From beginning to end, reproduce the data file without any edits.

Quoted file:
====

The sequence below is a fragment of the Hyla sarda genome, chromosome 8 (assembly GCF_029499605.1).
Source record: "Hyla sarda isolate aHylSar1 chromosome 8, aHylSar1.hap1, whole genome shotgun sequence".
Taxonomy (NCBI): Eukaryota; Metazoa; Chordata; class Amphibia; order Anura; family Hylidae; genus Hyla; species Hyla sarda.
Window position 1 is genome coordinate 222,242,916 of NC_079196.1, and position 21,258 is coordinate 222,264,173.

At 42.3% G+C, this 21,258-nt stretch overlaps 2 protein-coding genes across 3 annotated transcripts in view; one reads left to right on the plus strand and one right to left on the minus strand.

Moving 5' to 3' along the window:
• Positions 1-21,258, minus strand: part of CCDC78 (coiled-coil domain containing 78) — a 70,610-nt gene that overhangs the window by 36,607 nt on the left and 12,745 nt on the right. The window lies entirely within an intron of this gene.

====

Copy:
The sequence below is a fragment of the Hyla sarda genome, chromosome 8 (assembly GCF_029499605.1).
Source record: "Hyla sarda isolate aHylSar1 chromosome 8, aHylSar1.hap1, whole genome shotgun sequence".
Taxonomy (NCBI): Eukaryota; Metazoa; Chordata; class Amphibia; order Anura; family Hylidae; genus Hyla; species Hyla sarda.
Window position 1 is genome coordinate 222,242,916 of NC_079196.1, and position 21,258 is coordinate 222,264,173.

At 42.3% G+C, this 21,258-nt stretch overlaps 2 protein-coding genes across 3 annotated transcripts in view; one reads left to right on the plus strand and one right to left on the minus strand.

Moving 5' to 3' along the window:
• Positions 1-21,258, minus strand: part of CCDC78 (coiled-coil domain containing 78) — a 70,610-nt gene that overhangs the window by 36,607 nt on the left and 12,745 nt on the right. The window lies entirely within an intron of this gene.